Initially, scientists thought the Blob activated and supercharged a preexisting sea star virus, which then unleashed the a sea star-specific pathogen, or densovirus. This theory made sense: Even captive sea stars in public aquariums that used piped-in seawater died, a fact that further suggested some kind of contagion in the water itself. (See a striking view of the Blob from space.)
Cornell University microbiologist Ian Hewson, one of the originators of the pathogen theory, has changed his thinking, however. He—along with other scientists—now believes aberrantly warm water episodes, such as the Blob, both reduced oxygen in the seawater and boosted its nutrient content.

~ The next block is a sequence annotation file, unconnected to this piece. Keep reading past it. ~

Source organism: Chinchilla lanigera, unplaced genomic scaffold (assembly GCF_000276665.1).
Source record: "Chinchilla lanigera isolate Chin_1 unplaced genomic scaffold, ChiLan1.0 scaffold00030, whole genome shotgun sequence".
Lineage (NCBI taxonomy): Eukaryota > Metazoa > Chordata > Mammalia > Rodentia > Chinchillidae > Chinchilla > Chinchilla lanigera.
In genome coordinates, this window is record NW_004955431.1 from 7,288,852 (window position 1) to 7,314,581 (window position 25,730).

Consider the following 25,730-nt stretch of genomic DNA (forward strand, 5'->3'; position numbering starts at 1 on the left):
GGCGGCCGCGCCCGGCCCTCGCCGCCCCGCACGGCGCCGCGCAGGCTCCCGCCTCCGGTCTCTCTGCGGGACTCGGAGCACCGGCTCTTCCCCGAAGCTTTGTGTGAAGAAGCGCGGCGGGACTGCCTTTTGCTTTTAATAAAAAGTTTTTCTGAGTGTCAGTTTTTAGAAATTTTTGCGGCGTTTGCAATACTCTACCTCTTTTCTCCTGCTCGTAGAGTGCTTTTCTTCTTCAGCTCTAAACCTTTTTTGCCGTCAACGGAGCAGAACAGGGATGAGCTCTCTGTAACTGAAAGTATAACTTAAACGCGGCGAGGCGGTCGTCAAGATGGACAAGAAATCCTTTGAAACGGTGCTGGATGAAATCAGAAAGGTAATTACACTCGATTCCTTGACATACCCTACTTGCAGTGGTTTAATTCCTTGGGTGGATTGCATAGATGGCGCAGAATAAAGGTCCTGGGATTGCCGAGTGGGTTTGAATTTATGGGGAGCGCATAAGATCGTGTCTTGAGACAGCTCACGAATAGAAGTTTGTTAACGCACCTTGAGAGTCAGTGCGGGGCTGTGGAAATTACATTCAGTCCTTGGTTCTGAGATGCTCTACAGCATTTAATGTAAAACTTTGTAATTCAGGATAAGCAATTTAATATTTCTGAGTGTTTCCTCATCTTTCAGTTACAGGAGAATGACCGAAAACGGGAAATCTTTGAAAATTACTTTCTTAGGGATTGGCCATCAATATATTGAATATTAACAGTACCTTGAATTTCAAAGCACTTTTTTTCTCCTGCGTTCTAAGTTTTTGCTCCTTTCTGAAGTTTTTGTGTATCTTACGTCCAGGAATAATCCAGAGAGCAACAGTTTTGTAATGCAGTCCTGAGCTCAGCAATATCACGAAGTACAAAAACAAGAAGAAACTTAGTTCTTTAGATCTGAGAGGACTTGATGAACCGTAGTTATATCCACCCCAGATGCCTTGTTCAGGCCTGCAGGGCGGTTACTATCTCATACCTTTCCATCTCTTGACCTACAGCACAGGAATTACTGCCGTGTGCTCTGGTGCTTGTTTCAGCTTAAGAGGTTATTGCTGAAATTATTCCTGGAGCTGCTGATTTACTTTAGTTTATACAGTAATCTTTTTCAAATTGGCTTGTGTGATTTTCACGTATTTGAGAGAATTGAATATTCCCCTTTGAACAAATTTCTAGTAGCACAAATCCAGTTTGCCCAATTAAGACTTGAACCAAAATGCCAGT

With more nutrients came increased bacteria living on the sea stars. These two factors, Hewson says by email, combined to sicken and effectually suffocate the stars, which breathe through gills on their skin.
Not all scientists agree with this theory, and some still think an unidentified pathogen or a combination of factors are at play.
Although Hodin isn’t fully convinced by the latest hypothesis, he acknowledges its appeal. One of the things that’s satisfying about it, he says, “is the fact that they're positing something that is unique to the physiology of sea stars. … So that would explain why it would affect all sea stars and basically nothing else, which is one of the things that we need to explain.”
Overall, Hewson, remains optimistic that sunflower sea stars will persist. “I strongly doubt sea stars will ever go completely extinct,” he says. “Nature has thrown many extreme conditions at them since they arose millions of years ago.”